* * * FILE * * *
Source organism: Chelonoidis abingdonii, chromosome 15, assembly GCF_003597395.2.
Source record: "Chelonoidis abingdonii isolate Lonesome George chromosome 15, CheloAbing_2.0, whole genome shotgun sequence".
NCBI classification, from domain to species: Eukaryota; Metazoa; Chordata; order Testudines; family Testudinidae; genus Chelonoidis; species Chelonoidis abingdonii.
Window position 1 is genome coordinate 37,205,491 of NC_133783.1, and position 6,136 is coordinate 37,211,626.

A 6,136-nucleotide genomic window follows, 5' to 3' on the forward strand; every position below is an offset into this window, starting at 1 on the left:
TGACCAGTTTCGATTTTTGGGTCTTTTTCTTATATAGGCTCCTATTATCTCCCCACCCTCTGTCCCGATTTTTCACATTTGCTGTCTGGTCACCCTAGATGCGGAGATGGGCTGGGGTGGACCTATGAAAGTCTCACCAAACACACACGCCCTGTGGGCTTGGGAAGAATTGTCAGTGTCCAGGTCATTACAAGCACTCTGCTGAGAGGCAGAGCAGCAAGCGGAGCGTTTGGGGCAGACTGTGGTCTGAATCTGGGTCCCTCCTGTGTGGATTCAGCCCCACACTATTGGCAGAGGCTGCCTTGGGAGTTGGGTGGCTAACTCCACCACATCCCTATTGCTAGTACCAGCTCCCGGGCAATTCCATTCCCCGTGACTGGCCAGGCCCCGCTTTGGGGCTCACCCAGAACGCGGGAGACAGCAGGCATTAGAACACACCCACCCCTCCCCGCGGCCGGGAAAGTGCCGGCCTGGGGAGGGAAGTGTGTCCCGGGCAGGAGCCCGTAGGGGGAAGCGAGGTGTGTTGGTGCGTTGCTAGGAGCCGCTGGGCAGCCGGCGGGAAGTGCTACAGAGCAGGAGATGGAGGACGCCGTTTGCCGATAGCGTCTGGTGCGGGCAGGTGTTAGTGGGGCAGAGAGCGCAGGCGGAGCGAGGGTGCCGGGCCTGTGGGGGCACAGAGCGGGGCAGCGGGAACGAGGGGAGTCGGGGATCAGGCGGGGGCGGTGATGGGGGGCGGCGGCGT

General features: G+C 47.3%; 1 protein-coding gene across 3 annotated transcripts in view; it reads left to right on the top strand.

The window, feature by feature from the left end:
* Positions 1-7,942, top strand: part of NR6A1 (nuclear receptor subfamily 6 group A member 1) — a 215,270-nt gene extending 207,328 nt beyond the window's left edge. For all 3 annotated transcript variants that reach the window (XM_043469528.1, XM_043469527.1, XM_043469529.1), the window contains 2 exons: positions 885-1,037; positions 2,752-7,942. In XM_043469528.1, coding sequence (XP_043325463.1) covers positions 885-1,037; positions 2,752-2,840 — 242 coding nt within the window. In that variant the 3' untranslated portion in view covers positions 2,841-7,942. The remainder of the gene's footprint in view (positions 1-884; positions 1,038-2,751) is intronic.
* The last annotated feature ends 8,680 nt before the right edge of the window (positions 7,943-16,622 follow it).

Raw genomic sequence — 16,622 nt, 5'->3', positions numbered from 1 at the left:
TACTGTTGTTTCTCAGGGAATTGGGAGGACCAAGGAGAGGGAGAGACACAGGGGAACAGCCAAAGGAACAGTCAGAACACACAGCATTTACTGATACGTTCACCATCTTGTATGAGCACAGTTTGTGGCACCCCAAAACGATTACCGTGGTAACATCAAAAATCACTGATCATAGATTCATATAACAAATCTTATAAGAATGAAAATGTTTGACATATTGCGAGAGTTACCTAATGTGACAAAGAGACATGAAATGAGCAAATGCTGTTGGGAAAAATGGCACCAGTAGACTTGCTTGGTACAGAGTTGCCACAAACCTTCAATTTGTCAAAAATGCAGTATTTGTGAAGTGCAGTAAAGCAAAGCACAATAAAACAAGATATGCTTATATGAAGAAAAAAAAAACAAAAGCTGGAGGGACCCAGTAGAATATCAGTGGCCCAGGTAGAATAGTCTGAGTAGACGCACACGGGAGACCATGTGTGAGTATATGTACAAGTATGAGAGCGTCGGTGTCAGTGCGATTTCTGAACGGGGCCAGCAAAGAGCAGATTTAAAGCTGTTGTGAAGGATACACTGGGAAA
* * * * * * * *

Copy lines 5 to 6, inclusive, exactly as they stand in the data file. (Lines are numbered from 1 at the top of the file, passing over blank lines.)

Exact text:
A 6,136-nucleotide genomic window follows, 5' to 3' on the forward strand; every position below is an offset into this window, starting at 1 on the left:
TGACCAGTTTCGATTTTTGGGTCTTTTTCTTATATAGGCTCCTATTATCTCCCCACCCTCTGTCCCGATTTTTCACATTTGCTGTCTGGTCACCCTAGATGCGGAGATGGGCTGGGGTGGACCTATGAAAGTCTCACCAAACACACACGCCCTGTGGGCTTGGGAAGAATTGTCAGTGTCCAGGTCATTACAAGCACTCTGCTGAGAGGCAGAGCAGCAAGCGGAGCGTTTGGGGCAGACTGTGGTCTGAATCTGGGTCCCTCCTGTGTGGATTCAGCCCCACACTATTGGCAGAGGCTGCCTTGGGAGTTGGGTGGCTAACTCCACCACATCCCTATTGCTAGTACCAGCTCCCGGGCAATTCCATTCCCCGTGACTGGCCAGGCCCCGCTTTGGGGCTCACCCAGAACGCGGGAGACAGCAGGCATTAGAACACACCCACCCCTCCCCGCGGCCGGGAAAGTGCCGGCCTGGGGAGGGAAGTGTGTCCCGGGCAGGAGCCCGTAGGGGGAAGCGAGGTGTGTTGGTGCGTTGCTAGGAGCCGCTGGGCAGCCGGCGGGAAGTGCTACAGAGCAGGAGATGGAGGACGCCGTTTGCCGATAGCGTCTGGTGCGGGCAGGTGTTAGTGGGGCAGAGAGCGCAGGCGGAGCGAGGGTGCCGGGCCTGTGGGGGCACAGAGCGGGGCAGCGGGAACGAGGGGAGTCGGGGATCAGGCGGGGGCGGTGATGGGGGGCGGCGGCGT